Jump to content


Nutcracker


  • Please log in to reply
7 replies to this topic

#1 sandik

sandik

    Rubies Circle

  • Senior Member
  • PipPipPipPipPipPipPip
  • 4,544 posts

Posted 18 November 2009 - 02:16 PM

And here we go. Casting for the first week is up on the website -- it's still the drop down window, so making comparisons of casts is a paper and pencil exercise.

#2 Helene

Helene

    Administrator

  • Administrators
  • PipPipPipPipPipPipPipPip
  • 11,221 posts

Posted 18 November 2009 - 06:30 PM

No, no, it's too early for "Nutcracker"!!!!!!

Opening night is Korbes and Milov as Clara and Prince, with Seth Orza as Drosselmeier and Mara Vinson as Flora.

Uko Gorter is guesting as Drosselmeier on Saturday 28 November evening.

#3 sandik

sandik

    Rubies Circle

  • Senior Member
  • PipPipPipPipPipPipPip
  • 4,544 posts

Posted 19 November 2009 - 11:08 AM

I like to wait until after Thanksgiving to deal with holiday things like Nutcracker and eggnog, but there's been nog on the shelf in my local grocery store since before Halloween, and Nutcracker press releases in my inbox for weeks, so I'm just a relic of an earlier time!

#4 Helene

Helene

    Administrator

  • Administrators
  • PipPipPipPipPipPipPipPip
  • 11,221 posts

Posted 28 November 2009 - 01:11 AM

Second week of casting is up:

Sarah Ricard Orza dances Clara, a couple of Professional Student dancers, Price Suddarth and Steven Loch, join Josh Spell for Dervishes.

A lot of young dancers do the three pas de trois:

*Commedia (Marzipan music): Reshef and Relic do Commedia with Griffiths, Clark and Samuelson with Sar, and Reshef with Foster and Moore
*Pirlipat/Nutcracker/Mouse King (vocal duet from "Queen of Spades"): Mullin and Davis with Spell, Thompson and Hippolito Jr. with Duge, Samuelson and Bartee with Sar, and Rollofson and Bartee with Anspach

Lots of good roles all around.

#5 sandik

sandik

    Rubies Circle

  • Senior Member
  • PipPipPipPipPipPipPip
  • 4,544 posts

Posted 01 December 2009 - 11:03 PM

A lot of young dancers do the three pas de trois:

...

Lots of good roles all around.


Those are really good parts to see people coming along -- I have good memories of several different dancers early in their career in the trios.

Anyone here been yet?

#6 Helene

Helene

    Administrator

  • Administrators
  • PipPipPipPipPipPipPipPip
  • 11,221 posts

Posted 23 December 2009 - 04:30 PM

I saw last night's performance. For Act I, I thought I was watching a film at Film Forum: if mirrors had been put under our noses, I'm not sure there would be fog on them. The dancers tried, but, for the most part, there wasn't much energy. That changed for Act II.

Alastair Willis, who is familiar to Seattle audiences from his stint as Associate Conductor of Seattle Symphony, conducted an unusual performance, with emphasis on woodwinds, horns, and lower strings, which emphasized the ominous elements of the staging. In Act I after the overture, the first time the high violins were prominent was during the transformation scene, which made quite a dramatic statement. For much of Act II, Willis and the orchestra were on Usain Bolt time, and kudos especially to the kids in Toy Theatre and the beginning of the coda for keeping up.

Seth Orza performed Drosselmeier. It is a wonderful role for him. He found many unique touches and phrasing in the mime, and he avoided any tendency to over-act. James Moore's characterization and mime as the Warrior Mouse was beautifully realized, a larger version of Fritz, who was portrayed by the striking Theo DePina. Lucien Postlewaite was a prince of a Prince, partnering with such style and grace. In the Act II mime, many a Prince has directed it vaguely toward the audience of servant children, but his mime was most specifically directed to them, and he made us watch him tell the story to them. Moore in the Act II Commedia had great energy and charm.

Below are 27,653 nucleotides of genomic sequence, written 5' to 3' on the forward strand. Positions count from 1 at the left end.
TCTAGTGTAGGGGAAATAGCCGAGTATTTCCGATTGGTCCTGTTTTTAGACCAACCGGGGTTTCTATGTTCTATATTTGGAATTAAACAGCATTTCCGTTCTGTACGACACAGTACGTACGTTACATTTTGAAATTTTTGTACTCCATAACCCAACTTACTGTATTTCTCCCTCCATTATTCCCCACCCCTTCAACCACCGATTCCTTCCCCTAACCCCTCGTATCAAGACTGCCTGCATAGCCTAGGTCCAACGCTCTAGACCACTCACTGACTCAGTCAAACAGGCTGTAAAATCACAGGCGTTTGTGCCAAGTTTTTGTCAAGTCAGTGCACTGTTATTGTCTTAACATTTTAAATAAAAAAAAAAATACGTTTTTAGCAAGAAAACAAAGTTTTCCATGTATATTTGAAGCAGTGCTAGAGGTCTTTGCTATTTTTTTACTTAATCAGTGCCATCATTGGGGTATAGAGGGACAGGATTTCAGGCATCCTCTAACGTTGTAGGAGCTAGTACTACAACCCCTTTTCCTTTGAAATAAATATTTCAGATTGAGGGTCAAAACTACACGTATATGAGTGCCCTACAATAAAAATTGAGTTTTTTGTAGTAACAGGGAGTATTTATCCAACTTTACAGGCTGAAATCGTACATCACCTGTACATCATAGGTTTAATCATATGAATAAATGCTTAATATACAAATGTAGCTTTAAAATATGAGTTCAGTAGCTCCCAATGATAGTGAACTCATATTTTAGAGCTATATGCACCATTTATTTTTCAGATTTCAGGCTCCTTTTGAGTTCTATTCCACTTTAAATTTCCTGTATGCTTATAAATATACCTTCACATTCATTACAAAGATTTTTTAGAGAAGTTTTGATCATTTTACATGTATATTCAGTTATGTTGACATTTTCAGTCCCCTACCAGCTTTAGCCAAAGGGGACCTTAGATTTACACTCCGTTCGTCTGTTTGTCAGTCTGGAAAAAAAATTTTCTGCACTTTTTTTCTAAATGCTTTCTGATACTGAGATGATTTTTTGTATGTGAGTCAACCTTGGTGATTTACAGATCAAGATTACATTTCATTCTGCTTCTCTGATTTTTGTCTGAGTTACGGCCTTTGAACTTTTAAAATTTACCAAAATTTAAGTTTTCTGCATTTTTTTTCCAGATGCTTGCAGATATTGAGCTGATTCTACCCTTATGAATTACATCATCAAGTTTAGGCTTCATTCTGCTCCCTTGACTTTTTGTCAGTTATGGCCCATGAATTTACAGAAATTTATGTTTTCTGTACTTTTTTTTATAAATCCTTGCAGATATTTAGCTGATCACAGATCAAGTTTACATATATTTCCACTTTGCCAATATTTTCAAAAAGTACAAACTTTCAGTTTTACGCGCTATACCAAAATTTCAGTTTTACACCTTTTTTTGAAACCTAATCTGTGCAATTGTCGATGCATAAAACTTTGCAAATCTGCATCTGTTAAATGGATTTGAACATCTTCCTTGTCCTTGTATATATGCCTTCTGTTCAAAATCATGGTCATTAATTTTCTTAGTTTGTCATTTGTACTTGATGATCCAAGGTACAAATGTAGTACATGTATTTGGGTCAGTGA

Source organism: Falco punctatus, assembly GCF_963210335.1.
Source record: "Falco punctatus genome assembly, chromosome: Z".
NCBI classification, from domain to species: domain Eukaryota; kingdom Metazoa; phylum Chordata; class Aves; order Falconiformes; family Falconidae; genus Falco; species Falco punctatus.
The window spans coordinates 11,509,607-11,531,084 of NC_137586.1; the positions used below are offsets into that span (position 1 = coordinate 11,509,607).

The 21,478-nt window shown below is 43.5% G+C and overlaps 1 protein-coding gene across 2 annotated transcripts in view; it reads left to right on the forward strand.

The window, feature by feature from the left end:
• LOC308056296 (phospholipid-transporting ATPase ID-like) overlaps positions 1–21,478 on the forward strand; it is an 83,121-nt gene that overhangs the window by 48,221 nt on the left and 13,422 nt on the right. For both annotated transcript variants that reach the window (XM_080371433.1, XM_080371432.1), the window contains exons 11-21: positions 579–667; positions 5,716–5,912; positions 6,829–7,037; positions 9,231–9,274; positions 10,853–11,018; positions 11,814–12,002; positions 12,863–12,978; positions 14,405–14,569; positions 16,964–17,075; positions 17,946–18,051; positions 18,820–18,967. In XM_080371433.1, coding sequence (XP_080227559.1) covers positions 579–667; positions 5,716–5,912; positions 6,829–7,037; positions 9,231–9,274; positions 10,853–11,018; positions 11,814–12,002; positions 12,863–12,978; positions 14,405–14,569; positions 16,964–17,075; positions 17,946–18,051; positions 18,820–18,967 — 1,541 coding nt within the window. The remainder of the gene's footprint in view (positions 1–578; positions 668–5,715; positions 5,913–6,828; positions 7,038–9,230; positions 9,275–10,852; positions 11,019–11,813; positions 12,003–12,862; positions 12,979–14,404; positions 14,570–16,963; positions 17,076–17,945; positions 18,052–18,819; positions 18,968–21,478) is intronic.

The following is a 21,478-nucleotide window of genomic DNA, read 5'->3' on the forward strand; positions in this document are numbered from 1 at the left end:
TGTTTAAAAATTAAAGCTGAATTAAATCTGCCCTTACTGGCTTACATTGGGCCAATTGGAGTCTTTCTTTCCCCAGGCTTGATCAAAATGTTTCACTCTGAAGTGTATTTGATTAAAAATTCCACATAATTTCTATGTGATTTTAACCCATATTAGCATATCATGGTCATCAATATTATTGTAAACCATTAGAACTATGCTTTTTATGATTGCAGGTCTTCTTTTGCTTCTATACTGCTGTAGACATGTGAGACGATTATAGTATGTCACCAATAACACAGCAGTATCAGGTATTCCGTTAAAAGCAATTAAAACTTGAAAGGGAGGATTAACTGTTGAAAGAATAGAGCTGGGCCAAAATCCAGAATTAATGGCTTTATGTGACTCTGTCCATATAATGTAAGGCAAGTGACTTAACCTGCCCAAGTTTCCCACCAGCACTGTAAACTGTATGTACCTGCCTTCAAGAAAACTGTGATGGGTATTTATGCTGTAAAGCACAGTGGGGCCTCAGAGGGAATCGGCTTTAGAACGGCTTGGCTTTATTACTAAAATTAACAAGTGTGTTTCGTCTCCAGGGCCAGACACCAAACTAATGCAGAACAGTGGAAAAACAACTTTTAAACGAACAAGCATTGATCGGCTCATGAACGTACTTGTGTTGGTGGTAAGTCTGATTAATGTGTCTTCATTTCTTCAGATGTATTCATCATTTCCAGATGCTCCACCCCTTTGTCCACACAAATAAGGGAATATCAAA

The night, though, belonged to three long-legged women: Sarah Ricard Orza danced Clara, and her approach to both Pas de Deux was daring, with great energy through her clearly articulated legs. Laura Gilbreath was a superb Peacock, and she portrayed a trapped bird on display not through birdlike gesture, but by punctuating her phrasing with an almost staccato-like sense. Finally, Lindsi Dec was all big, creamy movement as Flora. I know she was just promoted to Soloist, but she's been dancing this season like she belongs front and center.

#7 Helene

Helene

    Administrator

  • Administrators
  • PipPipPipPipPipPipPipPip
  • 11,221 posts

Posted 28 December 2009 - 02:19 PM

University of Washington basketball forward Quincy Pondexter performed in "The Nutcracker", and there's a short video of his experience in The Seattle Times.

http://seattletimes....syndication=rss

#8 Jayne

Jayne

    Gold Circle

  • Senior Member
  • PipPipPipPipPipPip
  • 870 posts

Posted 30 December 2009 - 11:12 PM

Laura Gilbreath was a superb Peacock, and she portrayed a trapped bird on display not through birdlike gesture, but by punctuating her phrasing with an almost staccato-like sense.

I am surprised Ms. Gilbreath has not yet been promoted to soloist - hopefully at the end of the 2010 season this will be rectified.


0 user(s) are reading this topic

0 members, 0 guests, 0 anonymous users


Help support Ballet Alert! and Ballet Talk for Dancers year round by using this search box for your amazon.com purchases (adblockers may block display):